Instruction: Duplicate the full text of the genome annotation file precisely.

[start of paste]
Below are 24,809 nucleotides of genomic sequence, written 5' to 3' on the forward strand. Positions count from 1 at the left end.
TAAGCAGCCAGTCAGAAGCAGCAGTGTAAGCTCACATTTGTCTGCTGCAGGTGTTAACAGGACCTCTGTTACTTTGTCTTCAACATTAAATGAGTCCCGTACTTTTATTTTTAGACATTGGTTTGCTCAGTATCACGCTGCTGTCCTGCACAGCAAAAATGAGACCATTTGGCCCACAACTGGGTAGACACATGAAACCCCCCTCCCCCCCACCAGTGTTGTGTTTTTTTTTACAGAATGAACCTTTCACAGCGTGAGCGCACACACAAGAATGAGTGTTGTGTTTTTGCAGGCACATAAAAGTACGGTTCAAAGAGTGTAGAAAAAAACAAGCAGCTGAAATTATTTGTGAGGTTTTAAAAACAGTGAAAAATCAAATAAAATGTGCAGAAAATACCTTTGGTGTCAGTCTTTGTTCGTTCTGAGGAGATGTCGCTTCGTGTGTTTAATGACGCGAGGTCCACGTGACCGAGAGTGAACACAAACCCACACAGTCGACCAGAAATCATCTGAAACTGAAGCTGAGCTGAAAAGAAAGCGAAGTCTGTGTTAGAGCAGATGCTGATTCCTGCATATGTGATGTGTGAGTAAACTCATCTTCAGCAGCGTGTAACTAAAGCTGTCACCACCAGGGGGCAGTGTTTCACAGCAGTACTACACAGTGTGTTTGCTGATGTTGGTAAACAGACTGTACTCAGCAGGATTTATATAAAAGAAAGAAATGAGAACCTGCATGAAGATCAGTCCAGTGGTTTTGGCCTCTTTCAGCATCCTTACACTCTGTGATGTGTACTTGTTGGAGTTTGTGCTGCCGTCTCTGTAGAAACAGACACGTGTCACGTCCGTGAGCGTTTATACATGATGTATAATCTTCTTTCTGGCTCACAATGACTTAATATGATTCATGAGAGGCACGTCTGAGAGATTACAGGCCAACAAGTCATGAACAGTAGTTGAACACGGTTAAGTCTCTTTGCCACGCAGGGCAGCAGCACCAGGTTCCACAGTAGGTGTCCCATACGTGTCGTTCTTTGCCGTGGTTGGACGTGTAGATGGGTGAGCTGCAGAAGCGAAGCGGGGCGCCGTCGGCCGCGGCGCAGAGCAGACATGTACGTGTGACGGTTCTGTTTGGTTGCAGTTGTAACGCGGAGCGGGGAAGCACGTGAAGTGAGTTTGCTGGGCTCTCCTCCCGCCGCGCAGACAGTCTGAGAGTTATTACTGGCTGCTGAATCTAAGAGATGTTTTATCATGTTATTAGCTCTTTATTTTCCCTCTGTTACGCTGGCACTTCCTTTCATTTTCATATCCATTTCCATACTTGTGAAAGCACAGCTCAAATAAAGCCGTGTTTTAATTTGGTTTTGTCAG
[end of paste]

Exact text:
Below are 24,809 nucleotides of genomic sequence, written 5' to 3' on the forward strand. Positions count from 1 at the left end.
TAAGCAGCCAGTCAGAAGCAGCAGTGTAAGCTCACATTTGTCTGCTGCAGGTGTTAACAGGACCTCTGTTACTTTGTCTTCAACATTAAATGAGTCCCGTACTTTTATTTTTAGACATTGGTTTGCTCAGTATCACGCTGCTGTCCTGCACAGCAAAAATGAGACCATTTGGCCCACAACTGGGTAGACACATGAAACCCCCCTCCCCCCCACCAGTGTTGTGTTTTTTTTTACAGAATGAACCTTTCACAGCGTGAGCGCACACACAAGAATGAGTGTTGTGTTTTTGCAGGCACATAAAAGTACGGTTCAAAGAGTGTAGAAAAAAACAAGCAGCTGAAATTATTTGTGAGGTTTTAAAAACAGTGAAAAATCAAATAAAATGTGCAGAAAATACCTTTGGTGTCAGTCTTTGTTCGTTCTGAGGAGATGTCGCTTCGTGTGTTTAATGACGCGAGGTCCACGTGACCGAGAGTGAACACAAACCCACACAGTCGACCAGAAATCATCTGAAACTGAAGCTGAGCTGAAAAGAAAGCGAAGTCTGTGTTAGAGCAGATGCTGATTCCTGCATATGTGATGTGTGAGTAAACTCATCTTCAGCAGCGTGTAACTAAAGCTGTCACCACCAGGGGGCAGTGTTTCACAGCAGTACTACACAGTGTGTTTGCTGATGTTGGTAAACAGACTGTACTCAGCAGGATTTATATAAAAGAAAGAAATGAGAACCTGCATGAAGATCAGTCCAGTGGTTTTGGCCTCTTTCAGCATCCTTACACTCTGTGATGTGTACTTGTTGGAGTTTGTGCTGCCGTCTCTGTAGAAACAGACACGTGTCACGTCCGTGAGCGTTTATACATGATGTATAATCTTCTTTCTGGCTCACAATGACTTAATATGATTCATGAGAGGCACGTCTGAGAGATTACAGGCCAACAAGTCATGAACAGTAGTTGAACACGGTTAAGTCTCTTTGCCACGCAGGGCAGCAGCACCAGGTTCCACAGTAGGTGTCCCATACGTGTCGTTCTTTGCCGTGGTTGGACGTGTAGATGGGTGAGCTGCAGAAGCGAAGCGGGGCGCCGTCGGCCGCGGCGCAGAGCAGACATGTACGTGTGACGGTTCTGTTTGGTTGCAGTTGTAACGCGGAGCGGGGAAGCACGTGAAGTGAGTTTGCTGGGCTCTCCTCCCGCCGCGCAGACAGTCTGAGAGTTATTACTGGCTGCTGAATCTAAGAGATGTTTTATCATGTTATTAGCTCTTTATTTTCCCTCTGTTACGCTGGCACTTCCTTTCATTTTCATATCCATTTCCATACTTGTGAAAGCACAGCTCAAATAAAGCCGTGTTTTAATTTGGTTTTGTCAG